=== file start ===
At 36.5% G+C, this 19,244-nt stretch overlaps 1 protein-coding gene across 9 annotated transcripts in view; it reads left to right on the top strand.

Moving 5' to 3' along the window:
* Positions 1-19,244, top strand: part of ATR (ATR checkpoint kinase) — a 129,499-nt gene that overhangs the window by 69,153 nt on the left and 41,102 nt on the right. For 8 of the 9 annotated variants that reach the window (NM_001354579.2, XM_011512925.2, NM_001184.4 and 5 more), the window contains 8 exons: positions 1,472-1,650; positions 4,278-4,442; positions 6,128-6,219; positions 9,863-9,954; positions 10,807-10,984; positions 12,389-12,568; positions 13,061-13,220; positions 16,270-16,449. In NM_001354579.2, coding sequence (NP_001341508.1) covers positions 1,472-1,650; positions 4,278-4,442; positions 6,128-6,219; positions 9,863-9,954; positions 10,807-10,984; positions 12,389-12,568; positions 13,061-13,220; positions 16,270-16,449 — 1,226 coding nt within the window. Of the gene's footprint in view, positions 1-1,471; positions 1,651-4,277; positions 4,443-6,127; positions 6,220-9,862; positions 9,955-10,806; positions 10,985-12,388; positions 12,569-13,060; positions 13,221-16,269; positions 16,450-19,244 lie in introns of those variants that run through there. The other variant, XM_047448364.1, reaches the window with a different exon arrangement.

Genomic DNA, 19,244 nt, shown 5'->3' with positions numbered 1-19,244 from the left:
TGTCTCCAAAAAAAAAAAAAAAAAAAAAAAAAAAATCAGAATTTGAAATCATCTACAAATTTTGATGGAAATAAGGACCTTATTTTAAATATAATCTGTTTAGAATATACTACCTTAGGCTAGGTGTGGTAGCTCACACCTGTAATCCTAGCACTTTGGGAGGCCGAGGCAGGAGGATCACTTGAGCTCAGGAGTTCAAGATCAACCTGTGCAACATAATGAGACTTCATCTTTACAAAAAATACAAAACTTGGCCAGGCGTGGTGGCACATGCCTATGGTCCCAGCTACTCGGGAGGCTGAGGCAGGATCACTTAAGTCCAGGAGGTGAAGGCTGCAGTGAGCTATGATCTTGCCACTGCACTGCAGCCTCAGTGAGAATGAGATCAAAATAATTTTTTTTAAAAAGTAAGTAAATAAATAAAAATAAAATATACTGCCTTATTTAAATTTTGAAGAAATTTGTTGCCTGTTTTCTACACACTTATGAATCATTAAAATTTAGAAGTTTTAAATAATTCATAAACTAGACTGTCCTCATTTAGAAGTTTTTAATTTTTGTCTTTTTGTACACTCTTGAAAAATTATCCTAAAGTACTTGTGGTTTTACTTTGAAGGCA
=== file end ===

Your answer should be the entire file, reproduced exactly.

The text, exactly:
At 36.5% G+C, this 19,244-nt stretch overlaps 1 protein-coding gene across 9 annotated transcripts in view; it reads left to right on the top strand.

Moving 5' to 3' along the window:
* Positions 1-19,244, top strand: part of ATR (ATR checkpoint kinase) — a 129,499-nt gene that overhangs the window by 69,153 nt on the left and 41,102 nt on the right. For 8 of the 9 annotated variants that reach the window (NM_001354579.2, XM_011512925.2, NM_001184.4 and 5 more), the window contains 8 exons: positions 1,472-1,650; positions 4,278-4,442; positions 6,128-6,219; positions 9,863-9,954; positions 10,807-10,984; positions 12,389-12,568; positions 13,061-13,220; positions 16,270-16,449. In NM_001354579.2, coding sequence (NP_001341508.1) covers positions 1,472-1,650; positions 4,278-4,442; positions 6,128-6,219; positions 9,863-9,954; positions 10,807-10,984; positions 12,389-12,568; positions 13,061-13,220; positions 16,270-16,449 — 1,226 coding nt within the window. Of the gene's footprint in view, positions 1-1,471; positions 1,651-4,277; positions 4,443-6,127; positions 6,220-9,862; positions 9,955-10,806; positions 10,985-12,388; positions 12,569-13,060; positions 13,221-16,269; positions 16,450-19,244 lie in introns of those variants that run through there. The other variant, XM_047448364.1, reaches the window with a different exon arrangement.

Genomic DNA, 19,244 nt, shown 5'->3' with positions numbered 1-19,244 from the left:
TGTCTCCAAAAAAAAAAAAAAAAAAAAAAAAAAAATCAGAATTTGAAATCATCTACAAATTTTGATGGAAATAAGGACCTTATTTTAAATATAATCTGTTTAGAATATACTACCTTAGGCTAGGTGTGGTAGCTCACACCTGTAATCCTAGCACTTTGGGAGGCCGAGGCAGGAGGATCACTTGAGCTCAGGAGTTCAAGATCAACCTGTGCAACATAATGAGACTTCATCTTTACAAAAAATACAAAACTTGGCCAGGCGTGGTGGCACATGCCTATGGTCCCAGCTACTCGGGAGGCTGAGGCAGGATCACTTAAGTCCAGGAGGTGAAGGCTGCAGTGAGCTATGATCTTGCCACTGCACTGCAGCCTCAGTGAGAATGAGATCAAAATAATTTTTTTTAAAAAGTAAGTAAATAAATAAAAATAAAATATACTGCCTTATTTAAATTTTGAAGAAATTTGTTGCCTGTTTTCTACACACTTATGAATCATTAAAATTTAGAAGTTTTAAATAATTCATAAACTAGACTGTCCTCATTTAGAAGTTTTTAATTTTTGTCTTTTTGTACACTCTTGAAAAATTATCCTAAAGTACTTGTGGTTTTACTTTGAAGGCA